In 1896, when two scholarly papyrus-hunters, Bernard Grenfell and Arthur Hunt, arrived at the same spot, now called el-Behnesa, they found the village depopulated for fear of Bedouin raids, with nothing to show for the departed glory but a single Corinthian column. “A thousand years’ use as a quarry for limestone and bricks had clearly reduced the buildings to utter ruin,” wrote Grenfell. The most prominent features nearby were some low hills, the dumps where rubbish had accumulated long ago. And here the papyrologists struck gold – or rather manuscripts.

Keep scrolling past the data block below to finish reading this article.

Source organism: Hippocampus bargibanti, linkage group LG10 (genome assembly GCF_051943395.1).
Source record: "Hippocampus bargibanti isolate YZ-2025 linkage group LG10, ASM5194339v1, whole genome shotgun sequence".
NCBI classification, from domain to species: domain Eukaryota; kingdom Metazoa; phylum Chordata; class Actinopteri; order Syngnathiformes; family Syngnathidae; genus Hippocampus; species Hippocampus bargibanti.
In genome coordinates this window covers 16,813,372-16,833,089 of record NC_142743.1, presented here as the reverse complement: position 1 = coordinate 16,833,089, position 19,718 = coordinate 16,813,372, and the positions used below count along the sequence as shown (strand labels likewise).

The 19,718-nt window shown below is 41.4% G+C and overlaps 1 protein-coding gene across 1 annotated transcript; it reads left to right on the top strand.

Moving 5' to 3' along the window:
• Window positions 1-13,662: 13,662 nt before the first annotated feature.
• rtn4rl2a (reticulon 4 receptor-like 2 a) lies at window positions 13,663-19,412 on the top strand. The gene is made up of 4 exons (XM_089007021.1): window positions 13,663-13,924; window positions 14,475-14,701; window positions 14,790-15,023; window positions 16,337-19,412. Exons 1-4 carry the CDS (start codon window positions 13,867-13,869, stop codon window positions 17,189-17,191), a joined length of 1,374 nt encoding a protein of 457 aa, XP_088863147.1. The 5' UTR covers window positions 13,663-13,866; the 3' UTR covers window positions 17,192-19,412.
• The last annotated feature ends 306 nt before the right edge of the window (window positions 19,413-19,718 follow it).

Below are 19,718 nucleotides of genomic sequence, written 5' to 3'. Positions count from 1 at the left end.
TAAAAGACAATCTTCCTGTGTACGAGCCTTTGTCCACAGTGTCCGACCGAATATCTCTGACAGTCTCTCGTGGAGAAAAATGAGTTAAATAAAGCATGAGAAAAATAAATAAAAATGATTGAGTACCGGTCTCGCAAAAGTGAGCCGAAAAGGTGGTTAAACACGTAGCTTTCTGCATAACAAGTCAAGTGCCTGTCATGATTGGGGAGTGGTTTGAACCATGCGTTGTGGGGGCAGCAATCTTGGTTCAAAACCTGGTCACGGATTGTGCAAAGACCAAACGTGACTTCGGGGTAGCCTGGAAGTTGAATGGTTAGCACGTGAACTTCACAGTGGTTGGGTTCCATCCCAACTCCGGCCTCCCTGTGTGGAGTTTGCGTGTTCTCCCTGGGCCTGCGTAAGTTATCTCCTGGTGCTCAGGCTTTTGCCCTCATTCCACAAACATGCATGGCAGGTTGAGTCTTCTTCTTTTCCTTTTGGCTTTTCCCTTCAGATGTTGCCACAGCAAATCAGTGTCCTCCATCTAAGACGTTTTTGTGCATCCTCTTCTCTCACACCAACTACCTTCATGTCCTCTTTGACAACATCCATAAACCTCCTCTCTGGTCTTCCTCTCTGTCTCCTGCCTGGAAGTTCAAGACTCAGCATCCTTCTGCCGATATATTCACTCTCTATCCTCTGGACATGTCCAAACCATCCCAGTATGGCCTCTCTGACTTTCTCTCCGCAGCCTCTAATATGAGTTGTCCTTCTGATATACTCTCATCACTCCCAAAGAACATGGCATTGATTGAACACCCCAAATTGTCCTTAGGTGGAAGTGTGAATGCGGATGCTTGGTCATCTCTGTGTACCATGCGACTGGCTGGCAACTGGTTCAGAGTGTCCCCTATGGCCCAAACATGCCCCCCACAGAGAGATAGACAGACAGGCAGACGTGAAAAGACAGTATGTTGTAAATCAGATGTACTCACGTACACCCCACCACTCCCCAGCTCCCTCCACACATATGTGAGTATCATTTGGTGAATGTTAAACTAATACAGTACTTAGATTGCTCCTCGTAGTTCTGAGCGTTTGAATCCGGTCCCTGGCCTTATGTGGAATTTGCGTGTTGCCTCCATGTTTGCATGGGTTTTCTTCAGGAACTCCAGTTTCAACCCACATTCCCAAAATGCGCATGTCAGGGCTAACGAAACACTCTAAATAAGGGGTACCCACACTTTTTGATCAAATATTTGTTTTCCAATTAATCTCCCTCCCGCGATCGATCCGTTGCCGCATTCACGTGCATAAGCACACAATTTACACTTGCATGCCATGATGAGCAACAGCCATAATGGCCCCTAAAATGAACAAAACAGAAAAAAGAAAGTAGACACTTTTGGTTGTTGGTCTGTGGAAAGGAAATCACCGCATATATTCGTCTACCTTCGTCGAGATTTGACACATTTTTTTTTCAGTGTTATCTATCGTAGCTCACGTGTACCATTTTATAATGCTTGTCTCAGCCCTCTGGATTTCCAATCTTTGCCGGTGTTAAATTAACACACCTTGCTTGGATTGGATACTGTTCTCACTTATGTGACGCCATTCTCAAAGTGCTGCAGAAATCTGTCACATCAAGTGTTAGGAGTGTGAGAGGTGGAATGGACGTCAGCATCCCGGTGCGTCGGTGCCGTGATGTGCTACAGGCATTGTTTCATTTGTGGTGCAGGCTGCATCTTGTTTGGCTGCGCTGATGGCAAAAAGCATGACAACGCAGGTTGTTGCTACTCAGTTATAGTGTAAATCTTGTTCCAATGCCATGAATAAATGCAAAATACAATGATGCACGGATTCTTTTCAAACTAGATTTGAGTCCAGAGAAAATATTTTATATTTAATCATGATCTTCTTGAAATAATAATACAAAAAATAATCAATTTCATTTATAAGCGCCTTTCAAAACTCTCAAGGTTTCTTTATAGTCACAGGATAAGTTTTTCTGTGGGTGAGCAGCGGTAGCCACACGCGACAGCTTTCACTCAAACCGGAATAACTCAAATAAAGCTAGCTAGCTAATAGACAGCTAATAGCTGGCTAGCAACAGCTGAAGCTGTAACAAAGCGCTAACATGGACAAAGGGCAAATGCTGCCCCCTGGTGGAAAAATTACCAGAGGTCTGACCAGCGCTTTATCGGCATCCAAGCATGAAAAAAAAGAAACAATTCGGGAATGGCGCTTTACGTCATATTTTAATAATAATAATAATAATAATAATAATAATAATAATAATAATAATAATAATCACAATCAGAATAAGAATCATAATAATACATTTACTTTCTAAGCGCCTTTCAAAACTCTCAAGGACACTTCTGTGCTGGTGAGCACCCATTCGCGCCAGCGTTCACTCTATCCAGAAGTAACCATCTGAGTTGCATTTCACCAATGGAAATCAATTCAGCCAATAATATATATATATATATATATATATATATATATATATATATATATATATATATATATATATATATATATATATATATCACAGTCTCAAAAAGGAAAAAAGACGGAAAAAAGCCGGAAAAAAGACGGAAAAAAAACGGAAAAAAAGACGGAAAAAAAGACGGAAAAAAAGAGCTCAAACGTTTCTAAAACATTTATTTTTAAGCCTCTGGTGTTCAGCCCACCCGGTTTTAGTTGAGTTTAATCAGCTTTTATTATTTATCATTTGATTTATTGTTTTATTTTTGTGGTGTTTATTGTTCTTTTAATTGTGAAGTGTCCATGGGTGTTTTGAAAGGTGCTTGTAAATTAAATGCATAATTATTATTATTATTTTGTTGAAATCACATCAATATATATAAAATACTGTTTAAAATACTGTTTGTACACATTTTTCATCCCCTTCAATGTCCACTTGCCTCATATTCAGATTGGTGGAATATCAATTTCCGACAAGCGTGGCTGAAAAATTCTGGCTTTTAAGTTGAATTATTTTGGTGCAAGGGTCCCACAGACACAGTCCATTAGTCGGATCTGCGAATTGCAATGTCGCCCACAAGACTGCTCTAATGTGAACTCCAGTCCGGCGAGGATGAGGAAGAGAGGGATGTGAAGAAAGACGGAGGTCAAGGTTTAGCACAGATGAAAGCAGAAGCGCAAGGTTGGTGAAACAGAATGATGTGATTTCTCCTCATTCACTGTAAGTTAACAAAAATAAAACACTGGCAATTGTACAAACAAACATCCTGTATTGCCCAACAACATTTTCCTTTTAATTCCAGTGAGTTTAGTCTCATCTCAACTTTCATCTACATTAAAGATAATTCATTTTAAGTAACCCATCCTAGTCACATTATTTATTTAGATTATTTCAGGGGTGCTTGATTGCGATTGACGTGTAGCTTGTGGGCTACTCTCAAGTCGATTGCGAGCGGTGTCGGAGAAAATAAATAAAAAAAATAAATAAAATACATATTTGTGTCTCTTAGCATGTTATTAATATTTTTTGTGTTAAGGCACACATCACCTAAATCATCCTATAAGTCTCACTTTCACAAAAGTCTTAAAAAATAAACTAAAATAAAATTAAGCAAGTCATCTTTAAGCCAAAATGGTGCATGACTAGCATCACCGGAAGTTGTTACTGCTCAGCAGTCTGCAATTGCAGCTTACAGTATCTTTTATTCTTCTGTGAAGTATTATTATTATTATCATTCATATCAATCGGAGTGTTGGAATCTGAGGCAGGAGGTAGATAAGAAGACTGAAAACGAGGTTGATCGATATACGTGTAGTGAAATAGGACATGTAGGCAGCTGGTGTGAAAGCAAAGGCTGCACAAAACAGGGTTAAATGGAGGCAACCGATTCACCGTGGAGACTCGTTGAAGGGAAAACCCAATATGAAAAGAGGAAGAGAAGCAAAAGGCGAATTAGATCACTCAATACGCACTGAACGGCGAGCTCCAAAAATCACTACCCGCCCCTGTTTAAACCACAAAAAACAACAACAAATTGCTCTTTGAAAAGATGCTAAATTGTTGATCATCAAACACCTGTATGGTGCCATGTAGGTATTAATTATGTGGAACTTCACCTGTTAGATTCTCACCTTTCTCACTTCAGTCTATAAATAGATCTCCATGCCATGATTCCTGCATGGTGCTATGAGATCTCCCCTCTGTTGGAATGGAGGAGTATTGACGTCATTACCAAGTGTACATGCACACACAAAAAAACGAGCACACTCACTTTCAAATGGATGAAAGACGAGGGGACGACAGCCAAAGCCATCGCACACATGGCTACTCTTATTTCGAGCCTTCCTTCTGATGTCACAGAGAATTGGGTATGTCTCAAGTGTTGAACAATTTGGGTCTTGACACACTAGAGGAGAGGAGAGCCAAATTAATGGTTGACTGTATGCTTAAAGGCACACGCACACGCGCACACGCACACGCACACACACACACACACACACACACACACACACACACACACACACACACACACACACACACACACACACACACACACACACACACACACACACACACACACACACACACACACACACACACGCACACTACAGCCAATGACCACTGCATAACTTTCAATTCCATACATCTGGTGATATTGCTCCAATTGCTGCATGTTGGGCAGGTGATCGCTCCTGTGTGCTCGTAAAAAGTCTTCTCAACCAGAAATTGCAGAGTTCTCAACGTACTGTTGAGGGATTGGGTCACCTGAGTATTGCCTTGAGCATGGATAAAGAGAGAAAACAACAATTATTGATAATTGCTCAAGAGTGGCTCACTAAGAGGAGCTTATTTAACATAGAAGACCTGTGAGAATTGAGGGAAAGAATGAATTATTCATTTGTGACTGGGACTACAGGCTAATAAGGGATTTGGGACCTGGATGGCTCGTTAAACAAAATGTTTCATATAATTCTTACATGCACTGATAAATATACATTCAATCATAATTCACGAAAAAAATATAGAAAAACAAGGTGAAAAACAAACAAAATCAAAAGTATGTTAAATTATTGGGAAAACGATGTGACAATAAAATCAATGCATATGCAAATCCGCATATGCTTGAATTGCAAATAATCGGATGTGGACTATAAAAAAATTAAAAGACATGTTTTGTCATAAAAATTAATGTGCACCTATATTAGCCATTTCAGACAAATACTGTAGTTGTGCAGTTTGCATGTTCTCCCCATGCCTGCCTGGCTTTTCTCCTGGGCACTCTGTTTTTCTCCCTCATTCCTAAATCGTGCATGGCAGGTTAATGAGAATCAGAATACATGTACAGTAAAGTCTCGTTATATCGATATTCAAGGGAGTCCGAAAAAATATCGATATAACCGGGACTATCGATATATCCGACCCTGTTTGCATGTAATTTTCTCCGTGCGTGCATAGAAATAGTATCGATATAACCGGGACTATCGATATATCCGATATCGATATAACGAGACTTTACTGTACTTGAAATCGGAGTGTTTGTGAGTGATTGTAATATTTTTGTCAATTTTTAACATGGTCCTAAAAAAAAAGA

There were seams of fragmented papyrus buried in the sandy soil in little drifts, preserved by the dry desert climate. Some held lines of Greek poets that had been lost to the world. More detailed the daily lives of the Greek-speaking citizens of this ancient Roman territory on the banks of the Nile. Others reflected the growth of Christianity that had so impressed the fourth-century pilgrim. In all there were 500,000 papyri, and they are still being deciphered and published. The 72nd volume has been printed, and 40 more are expected.